One of the good things about Backbone.js is it doesn’t tell us how to do things. It leaves it for us to decide what are the best practices for writing views (or any components).
This is also one of the worst things about Backbone. it makes it almost too easy to take the wrong path, and write views that will be hard to maintain.
The principle we should follow when writing a view is to keep it encapsulated, and keep it as “dumb” as possible – a view should know only the bare minimum it needs to know in order to do it’s job, and do bare minimum it has to do.
Here are 3 simple tips that can help us achieve this:
In my previous post, I covered the structure of a Backbone.js application using RequireJS.
The next thing (or if you are a TDD fan, the first thing) we do is to run some tests on it.
According to Coda Hale:
Writing tests for your code may not reduce the number of bugs, but it will make fixing the bugs you inevitably find easier.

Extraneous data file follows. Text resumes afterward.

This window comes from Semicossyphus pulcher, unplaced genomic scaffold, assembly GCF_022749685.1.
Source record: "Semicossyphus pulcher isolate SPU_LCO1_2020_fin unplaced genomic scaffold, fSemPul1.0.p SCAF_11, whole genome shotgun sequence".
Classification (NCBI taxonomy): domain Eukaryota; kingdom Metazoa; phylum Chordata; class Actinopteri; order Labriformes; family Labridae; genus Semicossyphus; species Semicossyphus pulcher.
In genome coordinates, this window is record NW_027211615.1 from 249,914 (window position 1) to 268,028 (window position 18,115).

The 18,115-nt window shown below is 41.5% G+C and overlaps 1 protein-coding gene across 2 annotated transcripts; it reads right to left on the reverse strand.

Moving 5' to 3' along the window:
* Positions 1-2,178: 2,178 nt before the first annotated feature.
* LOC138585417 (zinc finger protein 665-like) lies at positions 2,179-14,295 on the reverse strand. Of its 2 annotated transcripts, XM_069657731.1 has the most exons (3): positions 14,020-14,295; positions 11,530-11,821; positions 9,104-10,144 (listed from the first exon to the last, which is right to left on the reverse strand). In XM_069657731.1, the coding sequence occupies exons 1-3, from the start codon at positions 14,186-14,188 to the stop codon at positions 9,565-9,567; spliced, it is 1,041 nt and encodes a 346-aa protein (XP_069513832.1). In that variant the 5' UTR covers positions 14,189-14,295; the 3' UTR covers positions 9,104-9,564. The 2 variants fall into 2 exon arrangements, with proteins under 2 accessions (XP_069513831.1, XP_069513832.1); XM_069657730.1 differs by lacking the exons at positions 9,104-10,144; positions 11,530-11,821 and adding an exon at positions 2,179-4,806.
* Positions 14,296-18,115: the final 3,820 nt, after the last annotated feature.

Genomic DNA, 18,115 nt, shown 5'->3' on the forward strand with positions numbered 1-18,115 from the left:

Obviously, we can take advantage of the AMD architecture, to help us write modular tests (or “specs” in the BDD language).
To get a better sense of the challenges and different approaches in unit testing, I wrote the exact same tests three times using three different testing frameworks: Jasmine, Mocha and QUnit.
Backbone gives us a very powerful set of tools. It gives us models, views, and routes – all event driven, consistent and beautifully embrace underscore.js functionality. Being a library rather than a framework, Backbone doesn’t give us application structure. That “glue” we need too initialize the app and glue all the pieces together.
Since coding is by far easier than explaining, I programmed a Todos app in order to demonstrate how this can be done with Asynchronous Module Definition (AMD) using RequireJS.